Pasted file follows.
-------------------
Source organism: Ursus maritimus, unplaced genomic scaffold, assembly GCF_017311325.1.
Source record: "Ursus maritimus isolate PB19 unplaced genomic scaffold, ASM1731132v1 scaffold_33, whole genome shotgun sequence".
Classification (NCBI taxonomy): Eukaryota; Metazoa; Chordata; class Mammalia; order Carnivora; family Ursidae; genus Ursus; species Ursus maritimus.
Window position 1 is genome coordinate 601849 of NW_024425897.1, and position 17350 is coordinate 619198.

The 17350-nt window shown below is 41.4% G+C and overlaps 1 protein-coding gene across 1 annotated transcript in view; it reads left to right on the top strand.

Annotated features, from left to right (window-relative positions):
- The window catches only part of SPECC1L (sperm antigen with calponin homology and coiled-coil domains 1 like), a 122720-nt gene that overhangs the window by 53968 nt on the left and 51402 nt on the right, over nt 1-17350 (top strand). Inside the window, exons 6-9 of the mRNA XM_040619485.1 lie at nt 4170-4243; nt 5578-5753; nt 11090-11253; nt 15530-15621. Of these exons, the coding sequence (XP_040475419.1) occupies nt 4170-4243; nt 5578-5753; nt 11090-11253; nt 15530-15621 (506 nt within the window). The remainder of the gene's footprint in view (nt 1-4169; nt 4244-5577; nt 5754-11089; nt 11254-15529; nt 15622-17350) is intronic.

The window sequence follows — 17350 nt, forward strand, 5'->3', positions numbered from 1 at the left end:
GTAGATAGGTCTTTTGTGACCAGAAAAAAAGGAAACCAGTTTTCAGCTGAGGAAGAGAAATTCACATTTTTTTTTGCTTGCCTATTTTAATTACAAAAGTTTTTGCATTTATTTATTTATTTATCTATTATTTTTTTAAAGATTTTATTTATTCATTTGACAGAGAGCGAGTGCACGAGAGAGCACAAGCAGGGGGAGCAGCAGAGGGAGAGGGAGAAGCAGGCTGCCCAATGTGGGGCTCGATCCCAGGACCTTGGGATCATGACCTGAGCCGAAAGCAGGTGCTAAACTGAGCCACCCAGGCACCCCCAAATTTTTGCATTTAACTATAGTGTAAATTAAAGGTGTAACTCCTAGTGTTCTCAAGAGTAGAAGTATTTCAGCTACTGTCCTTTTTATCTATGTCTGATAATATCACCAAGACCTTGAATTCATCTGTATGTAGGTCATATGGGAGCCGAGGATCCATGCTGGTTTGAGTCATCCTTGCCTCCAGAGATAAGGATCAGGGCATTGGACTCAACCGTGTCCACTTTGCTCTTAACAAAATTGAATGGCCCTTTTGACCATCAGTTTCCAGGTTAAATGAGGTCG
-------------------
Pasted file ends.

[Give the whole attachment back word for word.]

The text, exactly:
Source organism: Ursus maritimus, unplaced genomic scaffold, assembly GCF_017311325.1.
Source record: "Ursus maritimus isolate PB19 unplaced genomic scaffold, ASM1731132v1 scaffold_33, whole genome shotgun sequence".
Classification (NCBI taxonomy): Eukaryota; Metazoa; Chordata; class Mammalia; order Carnivora; family Ursidae; genus Ursus; species Ursus maritimus.
Window position 1 is genome coordinate 601849 of NW_024425897.1, and position 17350 is coordinate 619198.

The 17350-nt window shown below is 41.4% G+C and overlaps 1 protein-coding gene across 1 annotated transcript in view; it reads left to right on the top strand.

Annotated features, from left to right (window-relative positions):
- The window catches only part of SPECC1L (sperm antigen with calponin homology and coiled-coil domains 1 like), a 122720-nt gene that overhangs the window by 53968 nt on the left and 51402 nt on the right, over nt 1-17350 (top strand). Inside the window, exons 6-9 of the mRNA XM_040619485.1 lie at nt 4170-4243; nt 5578-5753; nt 11090-11253; nt 15530-15621. Of these exons, the coding sequence (XP_040475419.1) occupies nt 4170-4243; nt 5578-5753; nt 11090-11253; nt 15530-15621 (506 nt within the window). The remainder of the gene's footprint in view (nt 1-4169; nt 4244-5577; nt 5754-11089; nt 11254-15529; nt 15622-17350) is intronic.

The window sequence follows — 17350 nt, forward strand, 5'->3', positions numbered from 1 at the left end:
GTAGATAGGTCTTTTGTGACCAGAAAAAAAGGAAACCAGTTTTCAGCTGAGGAAGAGAAATTCACATTTTTTTTTGCTTGCCTATTTTAATTACAAAAGTTTTTGCATTTATTTATTTATTTATCTATTATTTTTTTAAAGATTTTATTTATTCATTTGACAGAGAGCGAGTGCACGAGAGAGCACAAGCAGGGGGAGCAGCAGAGGGAGAGGGAGAAGCAGGCTGCCCAATGTGGGGCTCGATCCCAGGACCTTGGGATCATGACCTGAGCCGAAAGCAGGTGCTAAACTGAGCCACCCAGGCACCCCCAAATTTTTGCATTTAACTATAGTGTAAATTAAAGGTGTAACTCCTAGTGTTCTCAAGAGTAGAAGTATTTCAGCTACTGTCCTTTTTATCTATGTCTGATAATATCACCAAGACCTTGAATTCATCTGTATGTAGGTCATATGGGAGCCGAGGATCCATGCTGGTTTGAGTCATCCTTGCCTCCAGAGATAAGGATCAGGGCATTGGACTCAACCGTGTCCACTTTGCTCTTAACAAAATTGAATGGCCCTTTTGACCATCAGTTTCCAGGTTAAATGAGGTCG